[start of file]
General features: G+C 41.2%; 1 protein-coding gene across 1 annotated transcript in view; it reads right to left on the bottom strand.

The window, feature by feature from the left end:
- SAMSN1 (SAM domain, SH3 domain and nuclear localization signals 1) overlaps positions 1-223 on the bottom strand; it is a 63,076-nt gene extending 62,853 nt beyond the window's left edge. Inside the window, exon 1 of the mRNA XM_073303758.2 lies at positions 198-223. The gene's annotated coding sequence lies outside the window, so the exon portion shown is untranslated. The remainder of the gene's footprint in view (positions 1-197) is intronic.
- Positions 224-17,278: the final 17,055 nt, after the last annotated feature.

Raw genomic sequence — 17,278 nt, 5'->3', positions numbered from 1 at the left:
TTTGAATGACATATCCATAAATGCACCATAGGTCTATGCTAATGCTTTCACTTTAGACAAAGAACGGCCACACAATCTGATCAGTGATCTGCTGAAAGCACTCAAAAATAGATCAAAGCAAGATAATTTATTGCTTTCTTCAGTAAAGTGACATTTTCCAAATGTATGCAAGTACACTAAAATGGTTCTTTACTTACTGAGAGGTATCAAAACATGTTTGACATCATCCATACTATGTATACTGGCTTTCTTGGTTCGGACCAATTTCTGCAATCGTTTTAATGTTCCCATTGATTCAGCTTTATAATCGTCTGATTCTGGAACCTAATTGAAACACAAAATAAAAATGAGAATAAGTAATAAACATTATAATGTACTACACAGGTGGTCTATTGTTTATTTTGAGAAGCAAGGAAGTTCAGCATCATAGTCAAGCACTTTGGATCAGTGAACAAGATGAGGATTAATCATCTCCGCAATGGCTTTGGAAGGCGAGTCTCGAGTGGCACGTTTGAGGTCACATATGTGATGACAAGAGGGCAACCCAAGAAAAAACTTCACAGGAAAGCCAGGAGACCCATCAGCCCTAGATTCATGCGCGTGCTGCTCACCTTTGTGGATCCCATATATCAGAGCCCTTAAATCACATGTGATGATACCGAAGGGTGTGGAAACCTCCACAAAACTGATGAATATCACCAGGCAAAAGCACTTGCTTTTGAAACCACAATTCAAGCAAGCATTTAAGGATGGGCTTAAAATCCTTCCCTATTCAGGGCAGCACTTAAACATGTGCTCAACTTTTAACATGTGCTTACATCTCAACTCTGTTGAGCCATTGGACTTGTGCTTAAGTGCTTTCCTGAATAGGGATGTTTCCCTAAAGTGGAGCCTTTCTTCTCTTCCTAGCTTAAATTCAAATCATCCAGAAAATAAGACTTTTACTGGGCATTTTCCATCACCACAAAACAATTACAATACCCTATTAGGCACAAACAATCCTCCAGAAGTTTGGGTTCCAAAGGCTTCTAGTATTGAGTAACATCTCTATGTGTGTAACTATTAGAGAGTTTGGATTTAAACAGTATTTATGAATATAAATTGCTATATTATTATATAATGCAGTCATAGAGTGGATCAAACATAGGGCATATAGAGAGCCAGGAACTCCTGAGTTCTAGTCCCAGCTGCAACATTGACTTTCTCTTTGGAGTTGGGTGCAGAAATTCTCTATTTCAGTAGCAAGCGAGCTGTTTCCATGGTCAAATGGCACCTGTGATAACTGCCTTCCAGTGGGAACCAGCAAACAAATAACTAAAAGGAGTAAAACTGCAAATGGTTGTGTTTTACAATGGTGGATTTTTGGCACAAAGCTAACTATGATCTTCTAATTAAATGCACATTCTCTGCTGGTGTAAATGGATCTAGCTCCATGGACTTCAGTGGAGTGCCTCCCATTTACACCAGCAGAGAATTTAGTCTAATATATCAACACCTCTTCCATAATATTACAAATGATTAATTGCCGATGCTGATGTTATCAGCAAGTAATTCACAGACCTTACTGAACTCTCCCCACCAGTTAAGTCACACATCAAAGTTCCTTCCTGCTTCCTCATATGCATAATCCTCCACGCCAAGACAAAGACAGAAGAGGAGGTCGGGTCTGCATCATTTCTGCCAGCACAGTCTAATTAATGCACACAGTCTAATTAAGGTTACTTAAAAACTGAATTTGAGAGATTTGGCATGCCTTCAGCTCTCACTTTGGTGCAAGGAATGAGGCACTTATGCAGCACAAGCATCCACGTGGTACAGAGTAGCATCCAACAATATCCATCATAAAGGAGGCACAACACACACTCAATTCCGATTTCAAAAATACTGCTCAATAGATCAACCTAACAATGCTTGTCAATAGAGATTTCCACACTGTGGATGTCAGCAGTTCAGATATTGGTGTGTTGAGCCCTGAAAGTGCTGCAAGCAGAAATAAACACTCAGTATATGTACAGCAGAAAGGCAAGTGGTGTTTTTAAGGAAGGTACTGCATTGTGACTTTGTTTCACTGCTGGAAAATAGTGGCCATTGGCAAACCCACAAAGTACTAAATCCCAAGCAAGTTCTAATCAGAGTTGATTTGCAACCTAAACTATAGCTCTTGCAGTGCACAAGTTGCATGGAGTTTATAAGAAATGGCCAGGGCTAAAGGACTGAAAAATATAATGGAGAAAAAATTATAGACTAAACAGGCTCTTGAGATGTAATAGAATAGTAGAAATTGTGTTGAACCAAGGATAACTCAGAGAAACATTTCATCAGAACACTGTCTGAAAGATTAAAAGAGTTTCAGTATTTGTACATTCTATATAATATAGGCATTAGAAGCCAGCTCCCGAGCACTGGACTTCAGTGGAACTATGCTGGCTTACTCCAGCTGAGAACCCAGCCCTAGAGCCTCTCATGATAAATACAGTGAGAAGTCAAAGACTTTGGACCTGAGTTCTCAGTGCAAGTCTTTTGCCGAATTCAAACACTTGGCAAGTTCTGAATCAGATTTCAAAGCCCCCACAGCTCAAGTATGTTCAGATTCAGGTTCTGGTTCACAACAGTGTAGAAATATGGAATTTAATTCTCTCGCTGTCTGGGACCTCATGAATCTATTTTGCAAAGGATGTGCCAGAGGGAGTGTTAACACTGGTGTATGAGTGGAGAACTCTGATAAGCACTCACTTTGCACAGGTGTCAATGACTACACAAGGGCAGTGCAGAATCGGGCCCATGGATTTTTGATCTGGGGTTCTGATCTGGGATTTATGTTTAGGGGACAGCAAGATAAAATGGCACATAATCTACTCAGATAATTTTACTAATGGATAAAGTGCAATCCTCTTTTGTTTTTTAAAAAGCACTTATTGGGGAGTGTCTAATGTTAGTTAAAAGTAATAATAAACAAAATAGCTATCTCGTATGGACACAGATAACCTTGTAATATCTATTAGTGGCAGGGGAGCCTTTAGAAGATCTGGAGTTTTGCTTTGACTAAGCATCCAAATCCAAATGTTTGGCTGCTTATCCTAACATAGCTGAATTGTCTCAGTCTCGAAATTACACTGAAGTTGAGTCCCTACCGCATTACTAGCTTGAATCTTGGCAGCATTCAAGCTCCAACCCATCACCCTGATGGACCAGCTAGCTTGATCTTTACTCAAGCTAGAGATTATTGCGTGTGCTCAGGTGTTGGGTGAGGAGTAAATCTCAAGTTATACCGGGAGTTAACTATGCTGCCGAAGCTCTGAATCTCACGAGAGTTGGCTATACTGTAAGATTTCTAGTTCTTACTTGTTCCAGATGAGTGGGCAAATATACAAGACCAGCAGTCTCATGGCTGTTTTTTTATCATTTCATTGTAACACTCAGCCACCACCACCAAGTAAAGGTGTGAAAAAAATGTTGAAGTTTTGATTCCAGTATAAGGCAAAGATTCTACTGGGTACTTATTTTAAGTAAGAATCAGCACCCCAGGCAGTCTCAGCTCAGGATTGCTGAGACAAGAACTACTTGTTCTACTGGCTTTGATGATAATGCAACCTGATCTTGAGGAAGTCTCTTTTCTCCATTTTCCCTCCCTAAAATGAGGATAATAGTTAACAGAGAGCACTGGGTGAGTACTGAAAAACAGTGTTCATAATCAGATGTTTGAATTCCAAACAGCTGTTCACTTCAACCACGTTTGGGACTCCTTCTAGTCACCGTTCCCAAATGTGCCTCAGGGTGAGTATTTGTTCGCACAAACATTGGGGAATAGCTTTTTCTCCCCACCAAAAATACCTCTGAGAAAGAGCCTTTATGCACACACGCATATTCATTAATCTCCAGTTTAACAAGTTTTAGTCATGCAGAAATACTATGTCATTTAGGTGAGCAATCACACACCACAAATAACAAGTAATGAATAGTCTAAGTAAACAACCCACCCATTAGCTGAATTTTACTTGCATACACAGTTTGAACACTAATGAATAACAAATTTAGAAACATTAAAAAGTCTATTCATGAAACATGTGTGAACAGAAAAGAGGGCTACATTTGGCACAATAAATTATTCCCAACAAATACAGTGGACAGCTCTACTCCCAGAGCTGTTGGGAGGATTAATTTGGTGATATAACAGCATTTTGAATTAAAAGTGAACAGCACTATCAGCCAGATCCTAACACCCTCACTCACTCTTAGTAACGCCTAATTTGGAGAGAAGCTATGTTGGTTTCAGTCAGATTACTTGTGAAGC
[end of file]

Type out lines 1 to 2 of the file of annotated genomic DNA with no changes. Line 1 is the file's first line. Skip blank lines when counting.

General features: G+C 41.2%; 1 protein-coding gene across 1 annotated transcript in view; it reads right to left on the bottom strand.

The window, feature by feature from the left end: